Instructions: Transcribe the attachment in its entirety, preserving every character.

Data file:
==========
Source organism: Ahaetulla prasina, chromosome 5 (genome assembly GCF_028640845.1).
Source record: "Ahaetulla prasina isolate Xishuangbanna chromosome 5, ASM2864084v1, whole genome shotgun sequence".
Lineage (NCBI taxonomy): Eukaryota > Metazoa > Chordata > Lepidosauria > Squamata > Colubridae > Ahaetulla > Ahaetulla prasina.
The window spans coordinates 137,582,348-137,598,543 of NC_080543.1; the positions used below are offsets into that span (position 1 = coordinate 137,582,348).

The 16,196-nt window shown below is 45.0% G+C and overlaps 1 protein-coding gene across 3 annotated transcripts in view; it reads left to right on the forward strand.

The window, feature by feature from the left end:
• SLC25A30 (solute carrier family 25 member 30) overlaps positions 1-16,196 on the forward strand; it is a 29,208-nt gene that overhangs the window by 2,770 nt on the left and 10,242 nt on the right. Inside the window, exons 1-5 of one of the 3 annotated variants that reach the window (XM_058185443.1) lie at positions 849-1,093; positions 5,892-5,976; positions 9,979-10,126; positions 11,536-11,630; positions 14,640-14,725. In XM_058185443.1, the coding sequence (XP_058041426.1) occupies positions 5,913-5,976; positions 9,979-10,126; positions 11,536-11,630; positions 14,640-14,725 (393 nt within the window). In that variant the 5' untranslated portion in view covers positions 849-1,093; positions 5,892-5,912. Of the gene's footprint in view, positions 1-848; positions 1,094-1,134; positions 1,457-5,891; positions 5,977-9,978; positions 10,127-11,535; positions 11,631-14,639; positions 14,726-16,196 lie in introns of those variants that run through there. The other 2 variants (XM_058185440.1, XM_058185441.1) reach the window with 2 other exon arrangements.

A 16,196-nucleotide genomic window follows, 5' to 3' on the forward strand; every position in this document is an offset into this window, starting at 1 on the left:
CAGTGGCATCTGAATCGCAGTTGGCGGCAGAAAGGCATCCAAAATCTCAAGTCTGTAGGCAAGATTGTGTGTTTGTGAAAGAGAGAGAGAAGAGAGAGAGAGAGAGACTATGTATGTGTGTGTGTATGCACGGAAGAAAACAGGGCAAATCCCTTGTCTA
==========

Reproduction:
Source organism: Ahaetulla prasina, chromosome 5 (genome assembly GCF_028640845.1).
Source record: "Ahaetulla prasina isolate Xishuangbanna chromosome 5, ASM2864084v1, whole genome shotgun sequence".
Lineage (NCBI taxonomy): Eukaryota > Metazoa > Chordata > Lepidosauria > Squamata > Colubridae > Ahaetulla > Ahaetulla prasina.
The window spans coordinates 137,582,348-137,598,543 of NC_080543.1; the positions used below are offsets into that span (position 1 = coordinate 137,582,348).

The 16,196-nt window shown below is 45.0% G+C and overlaps 1 protein-coding gene across 3 annotated transcripts in view; it reads left to right on the forward strand.

The window, feature by feature from the left end:
• SLC25A30 (solute carrier family 25 member 30) overlaps positions 1-16,196 on the forward strand; it is a 29,208-nt gene that overhangs the window by 2,770 nt on the left and 10,242 nt on the right. Inside the window, exons 1-5 of one of the 3 annotated variants that reach the window (XM_058185443.1) lie at positions 849-1,093; positions 5,892-5,976; positions 9,979-10,126; positions 11,536-11,630; positions 14,640-14,725. In XM_058185443.1, the coding sequence (XP_058041426.1) occupies positions 5,913-5,976; positions 9,979-10,126; positions 11,536-11,630; positions 14,640-14,725 (393 nt within the window). In that variant the 5' untranslated portion in view covers positions 849-1,093; positions 5,892-5,912. Of the gene's footprint in view, positions 1-848; positions 1,094-1,134; positions 1,457-5,891; positions 5,977-9,978; positions 10,127-11,535; positions 11,631-14,639; positions 14,726-16,196 lie in introns of those variants that run through there. The other 2 variants (XM_058185440.1, XM_058185441.1) reach the window with 2 other exon arrangements.

A 16,196-nucleotide genomic window follows, 5' to 3' on the forward strand; every position in this document is an offset into this window, starting at 1 on the left:
CAGTGGCATCTGAATCGCAGTTGGCGGCAGAAAGGCATCCAAAATCTCAAGTCTGTAGGCAAGATTGTGTGTTTGTGAAAGAGAGAGAGAAGAGAGAGAGAGAGAGACTATGTATGTGTGTGTGTATGCACGGAAGAAAACAGGGCAAATCCCTTGTCTA